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Poll: Just 15% of Voters Have 'Very Positive' View of Migration

Pro-migration activists are admitting there is little public support for business plans to import more foreign workers and renters.

Poll: Just 15% of Voters Have 'Very Positive' View of Migration

The admission comes as Democrats call for amnesties and giveaways in Congress’s lame-duck session before the GOP takes control of the House in January. Only 28 percent of registered voters believe immigration has been positive for their local economy, and only 38 percent say immigration is good for the United States, according to an August 12-15 survey of 2,025 registered voters conducted for a pro-migration advocacy group.

The poll admits that only 15 percent said they have a “very positive” view of national migration, and 20 percent said they have a “very negative” view.

The survey by the Economic Innovation Group (EIG) tested questions to maximize apparent public support for migration and relied on a poll that skewed sharply Democratic. For example, only 43 percent of the poll’s respondents said they would back the Republican Party in the pending midterms. In the November result, the GOP won a clear majority of the votes and a bare majority of House districts. Fourteen percent of Republican voters said immigration was their top issue, ahead of crime, abortion, and guns. Migrants wait along a border wall Tuesday, Aug. 23, 2022, after crossing from Mexico near Yuma, AZ. (AP Photo/Gregory Bull) The EIG advocacy group is backed by investors who want to import more white-collar migrants and inflate housing prices in states far from the coasts.

Their migration policy would shift wealth from ordinary American families to coastal investors in California and New York.

The EIG poll showed 28 percent of Americans say migration has a negative impact on their communities and that 36 percent say it has a negative impact on the United States.

The EIG poll also tested language to maximize apparent support for migration. But those careful questions failed to show much support. For example, only 14 percent said they were “much more likely” to support a political candidate to “supported allowing more skilled immigration.” Eight percent said they were much less likely to support such a candidate.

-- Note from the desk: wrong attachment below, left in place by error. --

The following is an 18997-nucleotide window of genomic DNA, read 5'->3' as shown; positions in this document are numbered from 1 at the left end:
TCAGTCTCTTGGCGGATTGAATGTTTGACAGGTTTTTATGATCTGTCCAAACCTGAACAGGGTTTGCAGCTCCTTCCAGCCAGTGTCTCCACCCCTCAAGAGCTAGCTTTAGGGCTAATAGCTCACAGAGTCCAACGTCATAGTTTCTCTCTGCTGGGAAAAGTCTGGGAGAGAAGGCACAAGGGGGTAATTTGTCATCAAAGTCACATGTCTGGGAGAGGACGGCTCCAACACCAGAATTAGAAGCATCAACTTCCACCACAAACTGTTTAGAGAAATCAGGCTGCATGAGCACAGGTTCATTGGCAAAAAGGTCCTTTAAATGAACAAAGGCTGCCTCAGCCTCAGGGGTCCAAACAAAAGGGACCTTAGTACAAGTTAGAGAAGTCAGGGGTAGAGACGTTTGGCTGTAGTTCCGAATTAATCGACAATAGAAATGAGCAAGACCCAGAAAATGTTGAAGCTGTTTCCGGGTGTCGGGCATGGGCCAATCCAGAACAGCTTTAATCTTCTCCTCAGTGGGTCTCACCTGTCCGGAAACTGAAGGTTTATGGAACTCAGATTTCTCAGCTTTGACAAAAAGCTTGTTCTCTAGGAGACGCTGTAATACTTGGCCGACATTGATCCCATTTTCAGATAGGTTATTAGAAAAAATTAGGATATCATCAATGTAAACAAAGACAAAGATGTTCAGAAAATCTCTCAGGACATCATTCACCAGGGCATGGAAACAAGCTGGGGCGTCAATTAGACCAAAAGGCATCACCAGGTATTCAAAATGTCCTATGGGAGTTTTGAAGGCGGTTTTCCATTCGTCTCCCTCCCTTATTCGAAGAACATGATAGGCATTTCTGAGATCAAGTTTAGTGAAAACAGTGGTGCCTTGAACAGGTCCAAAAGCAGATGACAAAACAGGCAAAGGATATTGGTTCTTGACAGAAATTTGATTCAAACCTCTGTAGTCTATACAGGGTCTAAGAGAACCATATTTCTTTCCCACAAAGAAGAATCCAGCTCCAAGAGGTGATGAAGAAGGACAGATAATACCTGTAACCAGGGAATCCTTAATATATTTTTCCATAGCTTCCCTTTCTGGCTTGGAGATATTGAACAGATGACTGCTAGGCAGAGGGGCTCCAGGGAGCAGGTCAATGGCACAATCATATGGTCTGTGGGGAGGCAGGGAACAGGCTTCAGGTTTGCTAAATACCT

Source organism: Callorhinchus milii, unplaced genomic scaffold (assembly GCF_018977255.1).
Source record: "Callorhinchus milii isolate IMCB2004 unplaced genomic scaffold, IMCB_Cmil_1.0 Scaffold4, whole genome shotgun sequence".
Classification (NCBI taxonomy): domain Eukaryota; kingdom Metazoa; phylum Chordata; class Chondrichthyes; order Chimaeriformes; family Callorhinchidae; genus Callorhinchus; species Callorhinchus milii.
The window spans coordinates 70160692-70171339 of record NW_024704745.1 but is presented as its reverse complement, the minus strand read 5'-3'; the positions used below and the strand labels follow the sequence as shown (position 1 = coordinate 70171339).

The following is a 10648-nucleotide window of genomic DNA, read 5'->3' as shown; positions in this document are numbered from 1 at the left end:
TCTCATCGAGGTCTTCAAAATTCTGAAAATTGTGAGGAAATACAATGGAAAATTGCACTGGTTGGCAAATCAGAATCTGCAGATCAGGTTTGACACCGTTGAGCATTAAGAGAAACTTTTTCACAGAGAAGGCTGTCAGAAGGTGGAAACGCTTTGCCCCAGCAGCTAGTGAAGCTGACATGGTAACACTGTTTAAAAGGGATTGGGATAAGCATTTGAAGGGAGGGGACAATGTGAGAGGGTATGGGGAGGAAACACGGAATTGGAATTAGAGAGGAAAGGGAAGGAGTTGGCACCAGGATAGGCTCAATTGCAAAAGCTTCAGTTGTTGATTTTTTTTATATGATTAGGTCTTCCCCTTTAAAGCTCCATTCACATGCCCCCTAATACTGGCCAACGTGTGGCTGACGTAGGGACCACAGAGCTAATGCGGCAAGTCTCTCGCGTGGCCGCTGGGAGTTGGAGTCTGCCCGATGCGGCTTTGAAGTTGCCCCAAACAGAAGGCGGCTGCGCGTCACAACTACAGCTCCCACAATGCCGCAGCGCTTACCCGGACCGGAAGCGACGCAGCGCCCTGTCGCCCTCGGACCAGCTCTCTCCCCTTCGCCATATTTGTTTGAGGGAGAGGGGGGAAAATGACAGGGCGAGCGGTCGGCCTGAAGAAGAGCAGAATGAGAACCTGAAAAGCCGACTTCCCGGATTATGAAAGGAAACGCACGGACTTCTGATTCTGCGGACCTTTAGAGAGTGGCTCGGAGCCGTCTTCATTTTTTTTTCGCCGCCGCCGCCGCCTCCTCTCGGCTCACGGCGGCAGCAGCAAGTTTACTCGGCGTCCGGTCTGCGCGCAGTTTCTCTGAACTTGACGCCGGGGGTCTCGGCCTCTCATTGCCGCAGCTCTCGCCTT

The group argued that the apparently low numbers show that business groups can raise public support for more migration: Ultimately, only 56 percent of respondents believe that immigration has either a positive or negative impact on their local economy, which provides an opening for stakeholders, advocates, and policymakers to make a positive local economic case for immigration, such as by demonstrating that it can help declining areas shift to growth again. But a recent study by a pro-migration advocate suggests that opposition to migration moves many more votes than support for migrants. Alexander Kustov at the University of North Carolina wrote: I find that compared to pro-immigration voters, [pro-citizen] voters feel stronger about the issue and are more likely to consider it as both personally and nationally important. This finding holds across virtually all observed countries, years, and alternative survey measures of immigration preferences and their importance. Overall, these results suggest that public attitudes toward immigration exhibit a substantial issue importance asymmetry that systematically advantages [pro-citizen] causes when the issue is more contextually salient. ... even when the public support of pro-immigration policies is seemingly greater than or similar to that of anti-immigration policies in the raw poll numbers, it is likely the case that the anti-immigration side is still more politically motivated and influential. Pro-citizen “anti-immigration voters always care more,” Kustov wrote at in October: According to my analysis of the American National Election Studies and the Voter Study Group polls, compared to those who support immigration, those who oppose it feel more strongly about the subject and are more likely to see it as having both personal and national importance. Furthermore, when the issue is receiving more media attention, this pattern becomes particularly pronounced. Following Donald Trump’s victory in 2016, for example, those who supported restricting immigration were much more likely to rank it as the most important issue facing their nation (27% vs 16%).